It must, some 22 years after changing the culture of our country so dramatically, be equal parts inspiring and frustrating watching the United States from afar, trying but struggling to emulate the kind of gun control laws we have here. Does he keep on eye on the movement there?

"I feel rather inspired, I have to say. I have listened to a lot of the pieces on Facebook and on social media and just the emotion coming out of these kids and how clever and well spoken they are - they give a very clear message, too, it's not just emotion. If the politicians don't act, it's becoming clear the next generation will be the ones who make the change."

Why are US gun laws unchanging, despite massacre after massacre? Amelia Lester and Mia Freedman discuss, on Tell Me It’s Going To Be OK. Post continues after audio.

When you have such a large and instrumental hand in moulding the landscape of an entire nation for decades to come, it might be easy to forget the impact you once had on the bedrocks of how our society is built. After all, as Mikac already noted, it happened so quickly, all those years ago.

"Prior to the 20th anniversary [of Port Arthur], it sort of drifted into the background a bit because gun deaths here, since then, have been really quite minimal. So I didn't think about it a lot for a long time.

"But I've certainly thought about it a lot since the 20th anniversary, when I began to realise the enormity of putting those national gun laws in place. You just look at the statistics: death by firearms has dropped by 50 per cent, we have not had a mass shooting in that time, touch wood, and we're now coming towards 22 years.

"You know, I have to pinch myself and go, wow, that is amazing, that statistic. I remember doing interviews at the time, over 20 years ago, saying I hope no one else ever has to go through this again, certainly in Australia. And they haven't, at this point."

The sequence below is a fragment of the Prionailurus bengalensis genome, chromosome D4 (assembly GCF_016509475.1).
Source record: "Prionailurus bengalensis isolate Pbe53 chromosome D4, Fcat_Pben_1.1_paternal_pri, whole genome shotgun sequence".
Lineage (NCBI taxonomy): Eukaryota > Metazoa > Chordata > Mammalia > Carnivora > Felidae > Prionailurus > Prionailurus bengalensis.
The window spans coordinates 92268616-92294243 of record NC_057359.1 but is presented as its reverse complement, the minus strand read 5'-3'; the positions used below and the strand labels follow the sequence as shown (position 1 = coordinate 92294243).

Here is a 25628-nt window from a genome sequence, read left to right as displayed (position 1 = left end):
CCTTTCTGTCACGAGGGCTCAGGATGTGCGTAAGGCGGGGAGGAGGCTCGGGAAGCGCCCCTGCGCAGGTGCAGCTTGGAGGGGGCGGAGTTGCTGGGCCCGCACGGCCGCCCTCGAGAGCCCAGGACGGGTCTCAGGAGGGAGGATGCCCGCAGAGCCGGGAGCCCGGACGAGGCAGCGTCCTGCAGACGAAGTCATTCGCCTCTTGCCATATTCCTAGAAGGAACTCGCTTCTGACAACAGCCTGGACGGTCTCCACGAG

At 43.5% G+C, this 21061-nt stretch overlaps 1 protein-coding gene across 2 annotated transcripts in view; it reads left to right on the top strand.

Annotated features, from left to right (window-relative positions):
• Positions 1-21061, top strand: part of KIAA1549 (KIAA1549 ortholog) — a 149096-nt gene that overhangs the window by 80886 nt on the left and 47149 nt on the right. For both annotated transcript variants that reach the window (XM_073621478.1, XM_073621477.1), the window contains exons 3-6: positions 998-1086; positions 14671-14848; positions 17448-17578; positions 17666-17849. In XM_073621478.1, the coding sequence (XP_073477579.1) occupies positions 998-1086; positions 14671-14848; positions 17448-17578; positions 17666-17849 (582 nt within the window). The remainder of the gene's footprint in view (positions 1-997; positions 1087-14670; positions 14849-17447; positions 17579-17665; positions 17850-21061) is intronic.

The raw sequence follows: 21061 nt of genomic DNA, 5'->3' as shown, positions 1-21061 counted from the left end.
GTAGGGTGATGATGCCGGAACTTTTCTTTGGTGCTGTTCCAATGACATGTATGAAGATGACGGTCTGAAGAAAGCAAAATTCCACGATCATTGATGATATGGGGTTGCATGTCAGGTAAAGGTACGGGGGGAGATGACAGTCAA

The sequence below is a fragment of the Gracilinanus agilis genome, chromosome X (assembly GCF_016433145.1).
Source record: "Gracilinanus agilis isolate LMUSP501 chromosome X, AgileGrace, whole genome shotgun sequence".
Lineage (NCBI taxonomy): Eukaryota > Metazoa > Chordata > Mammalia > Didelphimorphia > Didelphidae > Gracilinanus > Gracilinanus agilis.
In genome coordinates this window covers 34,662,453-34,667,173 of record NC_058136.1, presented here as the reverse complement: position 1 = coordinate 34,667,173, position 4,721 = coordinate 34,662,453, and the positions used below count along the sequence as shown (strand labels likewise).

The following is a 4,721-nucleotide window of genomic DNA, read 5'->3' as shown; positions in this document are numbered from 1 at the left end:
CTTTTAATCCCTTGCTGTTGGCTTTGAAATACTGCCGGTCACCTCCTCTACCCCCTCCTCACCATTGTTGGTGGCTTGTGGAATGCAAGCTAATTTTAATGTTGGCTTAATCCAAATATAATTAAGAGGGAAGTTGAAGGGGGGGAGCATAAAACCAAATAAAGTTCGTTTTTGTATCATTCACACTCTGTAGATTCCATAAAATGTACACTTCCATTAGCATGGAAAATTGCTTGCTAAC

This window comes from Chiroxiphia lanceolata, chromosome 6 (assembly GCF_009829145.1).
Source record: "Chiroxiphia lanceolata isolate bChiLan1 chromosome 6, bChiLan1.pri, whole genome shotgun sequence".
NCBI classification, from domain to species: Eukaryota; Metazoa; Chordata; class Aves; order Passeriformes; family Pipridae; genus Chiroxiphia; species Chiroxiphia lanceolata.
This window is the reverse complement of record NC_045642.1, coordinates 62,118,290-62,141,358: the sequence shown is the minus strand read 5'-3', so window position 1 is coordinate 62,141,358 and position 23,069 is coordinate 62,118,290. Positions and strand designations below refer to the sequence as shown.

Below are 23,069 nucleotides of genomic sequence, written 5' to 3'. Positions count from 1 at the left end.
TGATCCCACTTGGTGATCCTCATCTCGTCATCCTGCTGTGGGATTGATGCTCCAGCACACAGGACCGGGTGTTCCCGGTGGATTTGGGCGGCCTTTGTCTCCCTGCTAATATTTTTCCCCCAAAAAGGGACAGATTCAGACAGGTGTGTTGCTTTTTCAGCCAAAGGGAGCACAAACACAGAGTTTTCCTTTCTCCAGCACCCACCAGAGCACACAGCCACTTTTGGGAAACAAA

There are days, Mikac says -- the good days -- where he feels a responsibility to remind the world of the horror of that day in 1996. When you live in a country and are sheltered by laws that mean you never fear for your life at school, when you never question your safety in public or when the threat of violence doesn't hinder your ability to live, then you run the risk of being complacent about why your existence is so safe in the first place.

Of course we have the right to be safe. But standing close to that right should come another, more important recognition: being safe from gun violence isn't inherent to the country we live in. Instead, we live largely free from gun violence by design.

It's embedded so deeply into the scaffolding of Australia, we often forget there was ever another time.

"I do feel a responsibility to remind people, but it depends how I am feeling at the time. If life is going along alright and I'm feeling OK and I want to, I've done that.

"It doesn't hurt for people to be reminded, especially because it's now generational. People who are now 20 years and under aren't really aware of the enormity of the event, so just putting out a bit of a reminder out there is good. You don't want to lose sight of the fact that our view towards firearms and violence has changed really dramatically."

Today, Mikac has a 16-year-old daughter, Isabella, and the two live and work in Byron Bay. The charity he built in the year after Nanette, Alannah and Madeline died -- The Alannah and Madeline Foundation -- still, two decades on, works tirelessly to protect children from violence. And while he does his best to not look back at that day, he thinks often of Nanette and the girls.

"Sometimes it's as simple as hearing a song that is very linked to that time, there are certainly a few songs that remind me of Nanette, whenever I hear them. There's a song, Boys of Summer, and I still remember driving along with her singing her head off. I have strong memories linked to sounds and music like that one. [Alannah and Madeline] were just great buddies, they were always cuddled up together. That's the thing I remember most," he said.

On today's anniversary, 22 years after he heard those shots across the bay, Mikac will take himself away for a little while.

"For me, getting away from day to day things is what I like to do to get through this time of year. What I really like doing most is taking myself away and doing something I wouldn't normally do. Often I will go for a walk or find somewhere that I've been wanting to go to. Somewhere in the country and somewhere that's quiet and serene and far away from people. I just like to be able to reflect and have a conversation with them, and ask them for guidance.

"Often I just say, I'm doing my best and I'm trying hard. It's not always easy, but I miss you."